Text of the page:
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Given the following function call:

f(g(), h())

since the order of evaluation of function arguments is unspecified (still the case in C++11 as far as I'm aware), could an implementation theoretically execute g() and h() in parallel?

Such a parallelisation could only kick in were g and h known to be fairly trivial (in the most obvious case, accessing only data local to their bodies) so as not to introduce concurrency issues but, beyond that restriction I can't see anything to prohibit it.

So, does the standard allow it? Even if only by the as-if rule?

(In this answer, Mankarse asserts otherwise; however, he does not cite the standard, and my read-through of [expr.call] hasn't revealed any obvious wording.)

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1  
I would think that this falls along the same lines as any other optimization. As long as it respects the as-if rule. –  Mysticial Nov 18 '12 at 19:10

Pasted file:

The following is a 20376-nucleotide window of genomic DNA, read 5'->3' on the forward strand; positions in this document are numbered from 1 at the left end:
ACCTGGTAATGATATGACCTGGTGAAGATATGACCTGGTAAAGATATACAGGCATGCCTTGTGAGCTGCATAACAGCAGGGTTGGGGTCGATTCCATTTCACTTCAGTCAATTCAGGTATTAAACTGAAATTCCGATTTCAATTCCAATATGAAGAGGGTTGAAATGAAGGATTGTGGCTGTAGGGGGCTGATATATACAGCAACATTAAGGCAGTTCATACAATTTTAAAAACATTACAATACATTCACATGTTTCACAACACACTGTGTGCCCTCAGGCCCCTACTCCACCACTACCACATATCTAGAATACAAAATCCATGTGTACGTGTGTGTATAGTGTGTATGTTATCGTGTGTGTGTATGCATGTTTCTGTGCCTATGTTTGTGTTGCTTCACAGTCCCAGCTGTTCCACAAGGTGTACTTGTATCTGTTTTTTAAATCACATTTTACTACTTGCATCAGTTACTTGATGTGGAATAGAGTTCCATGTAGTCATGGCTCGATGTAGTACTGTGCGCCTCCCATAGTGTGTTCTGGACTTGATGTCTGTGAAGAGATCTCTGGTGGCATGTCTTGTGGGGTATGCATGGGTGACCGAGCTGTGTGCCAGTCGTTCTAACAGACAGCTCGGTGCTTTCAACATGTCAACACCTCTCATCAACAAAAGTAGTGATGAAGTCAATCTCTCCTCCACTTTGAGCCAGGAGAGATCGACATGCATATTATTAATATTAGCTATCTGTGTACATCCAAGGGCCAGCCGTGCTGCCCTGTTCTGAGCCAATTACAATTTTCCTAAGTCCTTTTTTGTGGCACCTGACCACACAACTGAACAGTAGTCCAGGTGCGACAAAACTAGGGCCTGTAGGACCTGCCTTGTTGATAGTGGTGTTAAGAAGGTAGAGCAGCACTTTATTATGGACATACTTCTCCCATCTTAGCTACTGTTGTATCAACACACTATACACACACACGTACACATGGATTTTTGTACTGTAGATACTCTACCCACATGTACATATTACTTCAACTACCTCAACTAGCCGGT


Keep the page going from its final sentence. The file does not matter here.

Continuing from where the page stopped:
in my view, it theoretically can parallelize the execution of g() and h(). I am not sure if the standard prohibits or allows, but my idea is that it should –  Aniket Nov 18 '12 at 19:11
12  
it could start a rocket to ask the moon men to tell it the result of the function call and travel back. –  Johannes Schaub - litb Nov 18 '12 at 19:31
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As you say, this would kick in only for fairly trivial g and h (in which case the compiler probably could prove it's equivalent to some sequencial evaluation anyway), and then it wouldn't really have much benefit: creating a thread would probably be more expensive than evaluating either of the functions. — In case of bigger functions, where it could in principle boost performance greatly, it would be hard to maintain control over the possible explosion of recursive thread spawns. Even Haskell doesn't do this, which has everywhere freedom of evaluation order and has lightweight threads. –  leftaroundabout Nov 18 '12 at 23:36
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If we had a pure specifier for functions that tells the implementation that said function doesn't access (possibly) shared state (aka doesn't have side effects), this might become possible in the future. –  Xeo Nov 19 '12 at 6:23

4 Answers 4

up vote 35 down vote accepted

The requirement comes from [intro.execution]/15: